Multi Architecture Docker Image using Cross Compilation — Part 1

Multi Architecture Docker Image using Cross Compilation — Part 1

In todays world, it’s very important for a product to be available for all platforms like x86, s390x, arm, ppc64le etc. We cannot expect the product team to have access to these bunch of varied platforms.

If one have access to all these platforms, they can natively build/compile the application to generate platform specific binary but what if we don’t have these target platforms ?? Don’t worry — answer to the problem is Cross Compilation.

Wikipedia defines Cross Compilation as below:

A cross compiler is a compiler capable of creating executable code for a platform other than the one on which the compiler is running. For example, a compiler that runs on a Windows 7 PC but generates code that runs on Android smartphone is a cross compiler.

Most programs/applications are compiled/built on x86 platform. These programs make assumptions about the type of machine they run on, which must match the platform in question or the program won’t work. Common assumptions include:

  • Word size
  • Endianness (Little Endian and Big Endian)
  • Alignment
  • Default signedness

In addition to above, Cross compiling as its own issues like:

  • Configuration issues
  • Toolchain Leaks — An improperly configured cross-compile toolchain may leak bits of the host system into the compiled programs, resulting in failures that are usually easy to detect but which can be difficult to diagnose and correct. The toolchain may #include the wrong header files, or search the wrong library paths at link time. Shared libraries often depend on other shared libraries which can also sneak in unexpected link-time references to the host system.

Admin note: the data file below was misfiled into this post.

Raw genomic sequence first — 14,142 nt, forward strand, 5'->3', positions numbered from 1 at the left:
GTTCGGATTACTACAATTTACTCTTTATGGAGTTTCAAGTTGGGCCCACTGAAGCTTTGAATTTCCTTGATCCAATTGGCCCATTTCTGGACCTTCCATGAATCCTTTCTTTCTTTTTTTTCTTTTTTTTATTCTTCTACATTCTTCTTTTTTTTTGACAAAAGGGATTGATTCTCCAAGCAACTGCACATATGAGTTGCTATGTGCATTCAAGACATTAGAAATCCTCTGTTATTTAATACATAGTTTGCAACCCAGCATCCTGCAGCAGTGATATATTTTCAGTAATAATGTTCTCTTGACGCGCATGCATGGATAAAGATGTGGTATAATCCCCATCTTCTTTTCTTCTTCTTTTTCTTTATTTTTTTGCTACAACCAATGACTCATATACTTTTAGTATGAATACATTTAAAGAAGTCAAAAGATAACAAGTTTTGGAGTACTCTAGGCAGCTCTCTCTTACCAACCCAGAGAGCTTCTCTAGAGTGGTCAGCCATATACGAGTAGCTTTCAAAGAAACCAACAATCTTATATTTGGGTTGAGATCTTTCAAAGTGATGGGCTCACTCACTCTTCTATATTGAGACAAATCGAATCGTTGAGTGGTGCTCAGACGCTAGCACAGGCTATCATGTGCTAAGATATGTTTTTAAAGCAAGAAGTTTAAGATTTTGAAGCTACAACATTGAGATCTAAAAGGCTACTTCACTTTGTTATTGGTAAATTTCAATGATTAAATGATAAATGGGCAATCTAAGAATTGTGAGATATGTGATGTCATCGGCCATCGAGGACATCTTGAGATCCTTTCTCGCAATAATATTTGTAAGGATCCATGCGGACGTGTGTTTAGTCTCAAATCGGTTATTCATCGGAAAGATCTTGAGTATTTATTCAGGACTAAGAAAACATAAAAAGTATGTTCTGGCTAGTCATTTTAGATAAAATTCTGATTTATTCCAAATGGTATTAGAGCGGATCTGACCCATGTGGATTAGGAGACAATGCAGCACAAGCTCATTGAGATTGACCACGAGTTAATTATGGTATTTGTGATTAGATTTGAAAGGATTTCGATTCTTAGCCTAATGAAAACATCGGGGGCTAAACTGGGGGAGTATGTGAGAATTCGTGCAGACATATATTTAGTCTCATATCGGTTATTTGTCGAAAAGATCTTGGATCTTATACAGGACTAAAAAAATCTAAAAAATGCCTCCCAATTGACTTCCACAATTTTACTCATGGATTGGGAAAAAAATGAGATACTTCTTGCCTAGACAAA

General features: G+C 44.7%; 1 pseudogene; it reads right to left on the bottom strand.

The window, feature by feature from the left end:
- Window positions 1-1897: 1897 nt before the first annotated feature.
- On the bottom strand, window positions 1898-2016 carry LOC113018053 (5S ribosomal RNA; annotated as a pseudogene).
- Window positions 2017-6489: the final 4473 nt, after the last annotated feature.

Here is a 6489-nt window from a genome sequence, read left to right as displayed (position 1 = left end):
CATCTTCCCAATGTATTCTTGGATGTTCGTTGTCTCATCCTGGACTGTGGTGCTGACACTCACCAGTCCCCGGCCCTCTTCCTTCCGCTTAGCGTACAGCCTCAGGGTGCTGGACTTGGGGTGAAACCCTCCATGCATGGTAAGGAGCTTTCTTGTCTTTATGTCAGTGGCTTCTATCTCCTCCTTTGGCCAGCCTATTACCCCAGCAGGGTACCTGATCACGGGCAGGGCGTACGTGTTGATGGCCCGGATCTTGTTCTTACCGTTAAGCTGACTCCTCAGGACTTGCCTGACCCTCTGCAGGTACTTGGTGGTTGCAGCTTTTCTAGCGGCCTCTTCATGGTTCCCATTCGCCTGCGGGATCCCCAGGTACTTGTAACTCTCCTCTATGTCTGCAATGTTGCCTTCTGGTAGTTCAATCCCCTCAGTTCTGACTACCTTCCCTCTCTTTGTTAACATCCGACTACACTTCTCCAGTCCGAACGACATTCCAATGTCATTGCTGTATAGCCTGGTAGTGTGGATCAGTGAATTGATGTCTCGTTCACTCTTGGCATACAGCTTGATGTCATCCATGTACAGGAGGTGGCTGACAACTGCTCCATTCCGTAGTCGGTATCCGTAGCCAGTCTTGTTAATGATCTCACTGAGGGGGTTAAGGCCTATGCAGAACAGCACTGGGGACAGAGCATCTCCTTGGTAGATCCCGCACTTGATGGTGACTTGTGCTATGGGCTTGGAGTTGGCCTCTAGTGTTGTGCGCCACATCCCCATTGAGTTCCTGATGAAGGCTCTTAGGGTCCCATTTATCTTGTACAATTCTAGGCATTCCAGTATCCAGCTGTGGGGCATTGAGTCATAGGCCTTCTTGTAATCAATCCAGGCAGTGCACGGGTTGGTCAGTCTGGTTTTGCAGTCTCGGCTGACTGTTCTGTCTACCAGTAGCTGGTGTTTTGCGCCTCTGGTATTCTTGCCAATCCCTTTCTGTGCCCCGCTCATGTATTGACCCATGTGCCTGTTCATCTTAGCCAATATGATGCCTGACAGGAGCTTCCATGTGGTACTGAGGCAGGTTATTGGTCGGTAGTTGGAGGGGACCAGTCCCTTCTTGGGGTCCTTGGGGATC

• Libraries — Dynamically linked programs must access the appropriate shared libraries at compile time. Shared libraries to the target system need to be added to the cross-compile toolchain so programs can link against them.

If you pull a docker image that was built for x86 and try to create container on some other platform like arm , you will receive a failure that would read Exec Format Error

The reason for the Exec Format Error is the FROM tag in the Dockerfile. When the docker image is built, it pulls the Base image indicated against the FROM keyword which is usually x86 based and hence prevents it from running on any other platform.

Let’s try to overcome this problem by building docker images for the specific platform using Cross Compilation.

We will be using Quick Emulator a.k.a QEMU.

QEMU is a free opensource software that performs hardware virtualization.It emulates the machine’s processor through dynamic binary translation and provides a set of different hardware and device models for the machine, enabling it to run a variety of Guest OS.

QEMU can also do emulation for user-level processes, allowing applications compiled for one architecture to run on another.

Let’s begin and create a docker image for various platform using QEMU.

Firstly, we need to download the QEMU libraries for the platforms we wish to cross compile. See the snippet below (we don’t have x86 mentioned since x86 will be natively built and other platforms being cross compiled) :

Next. let’s modify the Dockerfile to have a placeholder for various BASE Images and copy the downloaded QEMU static libraries into the /usr/bin.

You can see an example template here :


#If we're building for another architecture than amd64, the #CROSS_BUILD_# placeholder is removed so# e.g. CROSS_BUILD_COPY #turns into COPY

#If we're building normally, for amd64, CROSS_BUILD lines are #removed

CROSS_BUILD_COPY qemu-ARCH-static /usr/bin/

Considering above template, one will have to update the BASEIMAGE and COPY static libraries based on the platform (if not x86) and prepare platform specific docker file.

See below snippet on how we can do the same.

Once we are done with above, we are all set to perform “docker build” which will create platform specific docker image even though we are not running it on those target platform. Below snippet builds the image and then pushes the same to the docker registry.

Complete script can be found here :

Hope you have enjoyed the same !!!

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